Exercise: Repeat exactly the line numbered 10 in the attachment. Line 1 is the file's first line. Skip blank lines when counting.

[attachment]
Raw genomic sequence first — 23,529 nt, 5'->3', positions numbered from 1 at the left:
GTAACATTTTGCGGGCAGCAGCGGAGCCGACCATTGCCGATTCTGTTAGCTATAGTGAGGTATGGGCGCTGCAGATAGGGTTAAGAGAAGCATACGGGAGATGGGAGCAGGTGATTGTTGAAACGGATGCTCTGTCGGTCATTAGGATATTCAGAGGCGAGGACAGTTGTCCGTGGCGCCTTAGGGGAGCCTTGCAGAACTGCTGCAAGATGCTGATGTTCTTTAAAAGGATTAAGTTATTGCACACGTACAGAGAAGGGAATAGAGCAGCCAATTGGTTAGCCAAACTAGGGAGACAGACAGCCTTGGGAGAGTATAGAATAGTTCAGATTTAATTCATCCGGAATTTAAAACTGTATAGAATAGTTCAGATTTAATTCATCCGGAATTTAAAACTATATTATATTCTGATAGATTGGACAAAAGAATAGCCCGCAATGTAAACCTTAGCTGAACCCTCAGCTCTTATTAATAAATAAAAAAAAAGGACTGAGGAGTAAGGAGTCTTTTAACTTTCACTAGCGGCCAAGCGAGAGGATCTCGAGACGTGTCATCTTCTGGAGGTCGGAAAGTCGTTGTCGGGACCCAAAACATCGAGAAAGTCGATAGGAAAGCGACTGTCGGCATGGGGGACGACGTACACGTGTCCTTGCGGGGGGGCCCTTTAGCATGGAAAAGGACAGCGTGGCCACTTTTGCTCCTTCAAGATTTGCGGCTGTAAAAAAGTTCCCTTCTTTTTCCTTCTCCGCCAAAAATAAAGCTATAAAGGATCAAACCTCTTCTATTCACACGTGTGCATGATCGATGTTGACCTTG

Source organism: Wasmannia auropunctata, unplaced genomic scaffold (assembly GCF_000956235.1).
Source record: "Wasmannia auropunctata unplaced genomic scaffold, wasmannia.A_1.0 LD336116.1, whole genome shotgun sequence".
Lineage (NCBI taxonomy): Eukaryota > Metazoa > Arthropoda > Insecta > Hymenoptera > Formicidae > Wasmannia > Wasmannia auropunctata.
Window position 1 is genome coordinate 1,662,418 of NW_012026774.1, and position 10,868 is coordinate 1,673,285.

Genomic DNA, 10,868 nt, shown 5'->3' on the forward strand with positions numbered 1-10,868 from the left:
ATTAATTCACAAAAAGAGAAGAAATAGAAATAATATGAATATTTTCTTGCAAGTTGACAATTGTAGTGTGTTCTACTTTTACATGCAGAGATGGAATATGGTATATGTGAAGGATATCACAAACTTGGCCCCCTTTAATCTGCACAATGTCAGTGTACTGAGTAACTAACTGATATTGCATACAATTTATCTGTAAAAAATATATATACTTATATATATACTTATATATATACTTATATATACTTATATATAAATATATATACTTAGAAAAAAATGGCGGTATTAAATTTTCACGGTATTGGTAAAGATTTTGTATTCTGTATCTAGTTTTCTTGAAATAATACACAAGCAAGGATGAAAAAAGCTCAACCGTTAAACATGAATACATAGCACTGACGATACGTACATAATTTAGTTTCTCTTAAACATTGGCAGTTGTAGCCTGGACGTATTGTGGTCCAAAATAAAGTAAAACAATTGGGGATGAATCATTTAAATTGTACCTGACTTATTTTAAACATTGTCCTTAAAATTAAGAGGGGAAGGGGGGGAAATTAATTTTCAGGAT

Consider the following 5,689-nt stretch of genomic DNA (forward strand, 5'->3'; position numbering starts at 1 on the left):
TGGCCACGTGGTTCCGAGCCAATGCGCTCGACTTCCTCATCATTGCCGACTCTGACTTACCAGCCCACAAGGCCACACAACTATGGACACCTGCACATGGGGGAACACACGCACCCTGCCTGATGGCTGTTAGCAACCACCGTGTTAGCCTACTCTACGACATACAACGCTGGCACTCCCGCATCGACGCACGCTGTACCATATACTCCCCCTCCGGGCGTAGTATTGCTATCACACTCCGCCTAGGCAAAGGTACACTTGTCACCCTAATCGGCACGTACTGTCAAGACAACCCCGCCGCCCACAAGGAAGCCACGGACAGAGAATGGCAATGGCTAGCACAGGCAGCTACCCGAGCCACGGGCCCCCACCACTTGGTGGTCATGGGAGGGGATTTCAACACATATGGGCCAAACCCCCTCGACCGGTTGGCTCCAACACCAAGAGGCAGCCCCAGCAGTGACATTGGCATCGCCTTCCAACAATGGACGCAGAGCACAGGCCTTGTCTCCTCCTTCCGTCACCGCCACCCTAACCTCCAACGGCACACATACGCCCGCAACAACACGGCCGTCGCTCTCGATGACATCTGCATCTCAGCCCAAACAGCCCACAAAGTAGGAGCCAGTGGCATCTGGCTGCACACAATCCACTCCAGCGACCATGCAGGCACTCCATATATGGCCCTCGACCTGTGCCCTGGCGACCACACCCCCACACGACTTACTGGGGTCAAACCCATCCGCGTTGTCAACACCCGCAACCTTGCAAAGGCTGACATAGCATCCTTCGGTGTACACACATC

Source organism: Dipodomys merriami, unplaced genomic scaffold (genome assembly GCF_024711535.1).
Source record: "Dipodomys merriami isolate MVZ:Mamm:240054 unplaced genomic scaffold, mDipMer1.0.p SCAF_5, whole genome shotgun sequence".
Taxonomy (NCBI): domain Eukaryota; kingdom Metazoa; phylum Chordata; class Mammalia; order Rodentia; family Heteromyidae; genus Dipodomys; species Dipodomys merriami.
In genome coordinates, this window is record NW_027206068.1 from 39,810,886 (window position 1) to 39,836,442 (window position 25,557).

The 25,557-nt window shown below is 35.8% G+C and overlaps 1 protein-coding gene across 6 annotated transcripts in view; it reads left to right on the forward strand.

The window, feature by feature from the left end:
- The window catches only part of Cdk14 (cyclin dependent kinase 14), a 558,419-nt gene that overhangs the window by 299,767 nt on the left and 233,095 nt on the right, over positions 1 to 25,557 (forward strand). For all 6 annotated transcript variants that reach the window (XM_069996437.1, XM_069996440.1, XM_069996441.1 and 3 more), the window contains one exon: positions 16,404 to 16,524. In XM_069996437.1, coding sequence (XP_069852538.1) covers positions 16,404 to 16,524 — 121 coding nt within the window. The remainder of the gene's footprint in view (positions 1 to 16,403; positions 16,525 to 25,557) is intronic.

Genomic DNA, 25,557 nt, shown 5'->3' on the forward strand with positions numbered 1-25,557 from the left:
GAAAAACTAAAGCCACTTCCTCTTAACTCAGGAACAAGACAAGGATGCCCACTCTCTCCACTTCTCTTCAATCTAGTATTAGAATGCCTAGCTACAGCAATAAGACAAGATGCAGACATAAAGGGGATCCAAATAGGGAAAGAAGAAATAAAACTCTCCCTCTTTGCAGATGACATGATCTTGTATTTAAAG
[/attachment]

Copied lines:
TGGCCACGTGGTTCCGAGCCAATGCGCTCGACTTCCTCATCATTGCCGACTCTGACTTACCAGCCCACAAGGCCACACAACTATGGACACCTGCACATGGGGGAACACACGCACCCTGCCTGATGGCTGTTAGCAACCACCGTGTTAGCCTACTCTACGACATACAACGCTGGCACTCCCGCATCGACGCACGCTGTACCATATACTCCCCCTCCGGGCGTAGTATTGCTATCACACTCCGCCTAGGCAAAGGTACACTTGTCACCCTAATCGGCACGTACTGTCAAGACAACCCCGCCGCCCACAAGGAAGCCACGGACAGAGAATGGCAATGGCTAGCACAGGCAGCTACCCGAGCCACGGGCCCCCACCACTTGGTGGTCATGGGAGGGGATTTCAACACATATGGGCCAAACCCCCTCGACCGGTTGGCTCCAACACCAAGAGGCAGCCCCAGCAGTGACATTGGCATCGCCTTCCAACAATGGACGCAGAGCACAGGCCTTGTCTCCTCCTTCCGTCACCGCCACCCTAACCTCCAACGGCACACATACGCCCGCAACAACACGGCCGTCGCTCTCGATGACATCTGCATCTCAGCCCAAACAGCCCACAAAGTAGGAGCCAGTGGCATCTGGCTGCACACAATCCACTCCAGCGACCATGCAGGCACTCCATATATGGCCCTCGACCTGTGCCCTGGCGACCACACCCCCACACGACTTACTGGGGTCAAACCCATCCGCGTTGTCAACACCCGCAACCTTGCAAAGGCTGACATAGCATCCTTCGGTGTACACACATC